Trust for Public Land and the U.S. Forest Service Announce 1,247 Acre Addition to Ottawa National Forest Benefiting the Environment and Outdoor Enthusiasts of Upper Michigan

ST. PAUL, Minn. — Trust for Public Land (TPL) and the U.S. Forest Service (USFS) announced today that 1,247 acres of natural land in the Upper Peninsula of Michigan along the pristine West Branch of the Ontonagon River has been permanently protected for future generations. The land will be managed by the USFS as part of the Ottawa National Forest.

“This is a really special place that is now going to be enjoyed by people for many generations to come,” said Susan Schmidt, Minnesota and Northwoods Director for Trust for Public Land. “Spending time in natural areas is so important for mental and physical health, and for millions of Americans, the U.P. is the one of the best places to connect to nature.”

The newly protected land is in Michigan’s Ontonagon County, five miles south west of Rockford, Michigan. It includes land that flanks the West Branch of the Ontonagon River, which has been designated by the federal government as a Wild and Scenic River because of its beauty and environmental significance. The property includes overlooks and shoreline of Victoria Reservoir. In recent decades, TPL has secured the protection of over 43,000 acres of forest in Ottawa National Forest and along the Ontonagon River, with today’s announcement building upon those past conservation successes.

The area also includes a popular segment of the North Country National Scenic Trail between Norwich Bluff and Lookout Mountain. The North Country Trail is a 4,800-mile hiking trail that passes through eight states – Vermont, New York, Pennsylvania, Ohio, Michigan, Wisconsin, Minnesota, and North Dakota.

“We’re really excited about this news,” said Andrea Ketchmark, Executive Director of the North Country Trail Association. “This ensures that this pristine section of the North Country Trail will continue to be protected.”

TPL acquired the land in November 2021 from Lyme Timber for its appraised fair market value. On August 16, TPL conveyed the property to the USFS, who will manage it as an addition to the Ottawa National Forest. The USFS purchased the land from TPL using funding from the federal Land and Water Conservation (LWCF), which exists to protect irreplaceable lands and improve outdoor recreation opportunities throughout the country. Michigan Senators Debbie Stabenow and Gary Peters, along with Representative Jack Bergman were supportive of the Ontonagon River project. They each voted in 2020 to fully-fund the LWCF, making this project and future land conservation projects in the U.P. possible.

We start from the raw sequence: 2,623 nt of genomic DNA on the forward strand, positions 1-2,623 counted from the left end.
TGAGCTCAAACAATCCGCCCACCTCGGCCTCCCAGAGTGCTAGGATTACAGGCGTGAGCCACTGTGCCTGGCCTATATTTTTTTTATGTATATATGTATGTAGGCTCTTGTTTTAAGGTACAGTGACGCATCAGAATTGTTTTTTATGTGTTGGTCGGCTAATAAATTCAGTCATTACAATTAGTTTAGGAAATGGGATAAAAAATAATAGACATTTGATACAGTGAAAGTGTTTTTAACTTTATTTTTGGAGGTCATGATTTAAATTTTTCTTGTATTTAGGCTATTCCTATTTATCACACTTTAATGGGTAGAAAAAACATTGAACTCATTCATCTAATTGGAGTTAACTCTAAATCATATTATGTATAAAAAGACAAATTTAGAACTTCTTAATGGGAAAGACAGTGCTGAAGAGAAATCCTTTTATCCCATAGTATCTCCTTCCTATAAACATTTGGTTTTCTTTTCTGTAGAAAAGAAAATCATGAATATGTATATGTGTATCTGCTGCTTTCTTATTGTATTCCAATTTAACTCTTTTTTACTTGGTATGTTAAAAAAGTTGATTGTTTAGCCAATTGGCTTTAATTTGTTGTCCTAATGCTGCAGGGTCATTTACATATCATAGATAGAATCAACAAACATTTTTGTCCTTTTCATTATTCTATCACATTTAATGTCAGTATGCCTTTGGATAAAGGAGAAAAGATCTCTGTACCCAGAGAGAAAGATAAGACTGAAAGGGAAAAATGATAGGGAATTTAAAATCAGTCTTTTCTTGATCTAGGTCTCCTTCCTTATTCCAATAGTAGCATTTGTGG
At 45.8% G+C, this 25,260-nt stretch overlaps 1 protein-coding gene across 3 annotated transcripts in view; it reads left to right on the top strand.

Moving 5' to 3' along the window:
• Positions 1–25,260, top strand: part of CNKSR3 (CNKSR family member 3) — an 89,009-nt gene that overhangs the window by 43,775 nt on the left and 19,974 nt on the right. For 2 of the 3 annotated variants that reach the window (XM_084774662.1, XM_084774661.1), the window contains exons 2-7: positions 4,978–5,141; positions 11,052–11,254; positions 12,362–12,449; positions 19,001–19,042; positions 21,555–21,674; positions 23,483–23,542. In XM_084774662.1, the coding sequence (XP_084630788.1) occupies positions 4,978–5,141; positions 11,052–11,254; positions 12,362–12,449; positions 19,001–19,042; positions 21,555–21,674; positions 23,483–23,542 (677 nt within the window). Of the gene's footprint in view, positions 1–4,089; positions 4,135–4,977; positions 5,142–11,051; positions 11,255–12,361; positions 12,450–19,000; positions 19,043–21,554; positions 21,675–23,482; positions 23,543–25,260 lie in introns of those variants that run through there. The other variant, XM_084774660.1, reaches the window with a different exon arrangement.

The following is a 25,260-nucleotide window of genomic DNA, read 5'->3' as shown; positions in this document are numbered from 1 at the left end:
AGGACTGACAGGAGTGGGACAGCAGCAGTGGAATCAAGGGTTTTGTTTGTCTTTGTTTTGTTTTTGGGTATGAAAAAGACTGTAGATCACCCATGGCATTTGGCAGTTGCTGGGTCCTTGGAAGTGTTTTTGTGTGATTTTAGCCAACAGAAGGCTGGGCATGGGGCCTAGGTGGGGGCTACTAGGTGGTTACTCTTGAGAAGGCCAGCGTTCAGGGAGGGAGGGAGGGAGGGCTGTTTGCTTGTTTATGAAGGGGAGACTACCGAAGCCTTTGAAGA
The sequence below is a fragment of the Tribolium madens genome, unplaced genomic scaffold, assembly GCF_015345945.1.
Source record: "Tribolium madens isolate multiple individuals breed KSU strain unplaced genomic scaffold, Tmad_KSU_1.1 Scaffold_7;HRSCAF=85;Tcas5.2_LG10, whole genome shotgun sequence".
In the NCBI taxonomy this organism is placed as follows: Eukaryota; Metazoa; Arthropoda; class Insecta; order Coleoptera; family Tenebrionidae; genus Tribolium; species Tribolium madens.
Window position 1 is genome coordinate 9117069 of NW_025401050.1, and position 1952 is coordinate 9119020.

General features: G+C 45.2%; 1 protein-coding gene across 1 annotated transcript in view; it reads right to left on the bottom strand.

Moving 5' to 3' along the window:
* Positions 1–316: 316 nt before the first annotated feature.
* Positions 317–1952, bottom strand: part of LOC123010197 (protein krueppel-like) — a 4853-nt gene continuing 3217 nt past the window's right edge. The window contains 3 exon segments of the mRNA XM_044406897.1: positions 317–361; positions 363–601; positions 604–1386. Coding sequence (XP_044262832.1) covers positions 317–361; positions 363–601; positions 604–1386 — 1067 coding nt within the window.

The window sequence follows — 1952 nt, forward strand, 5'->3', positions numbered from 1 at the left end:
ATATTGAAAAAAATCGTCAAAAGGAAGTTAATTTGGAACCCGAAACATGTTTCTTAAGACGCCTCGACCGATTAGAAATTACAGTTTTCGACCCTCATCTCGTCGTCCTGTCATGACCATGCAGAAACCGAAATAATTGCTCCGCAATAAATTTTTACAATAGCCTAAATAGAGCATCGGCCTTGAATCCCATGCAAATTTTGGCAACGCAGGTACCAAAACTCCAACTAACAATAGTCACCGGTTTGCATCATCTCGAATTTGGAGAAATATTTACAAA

“The Ontonagon River is truly a local and national treasure, and now the Forest Service will be able to expand conservation and management of adjacent lands,” said Darla Lenz, Forest Supervisor for the Ottawa National Forest. “From recreation opportunities to water pollution prevention to biodiversity promotion, protecting natural areas like this has important environmental and social benefits.”

Overall, TPL has worked with the U.S. Forest Service to protect nearly 40,000 acres within the Ontonagon River watershed, the area that ultimately drains into the Ontonagon. Protecting this property safeguards the diversity of native ecosystems, improves connectivity between natural lands, protects drinking water, and provides public access for recreational activities.

“There are important benefits here for both the environment and people,” said Schmidt. “People who are fortunate enough to live near protected natural areas and hiking trails like this pristine West Branch of the Ontonagon River can regularly enjoy the recreational benefits, and they can also attract visitors who help support the local economy.”

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Media Contact:

Rebecca Bullis,, 908-329-0321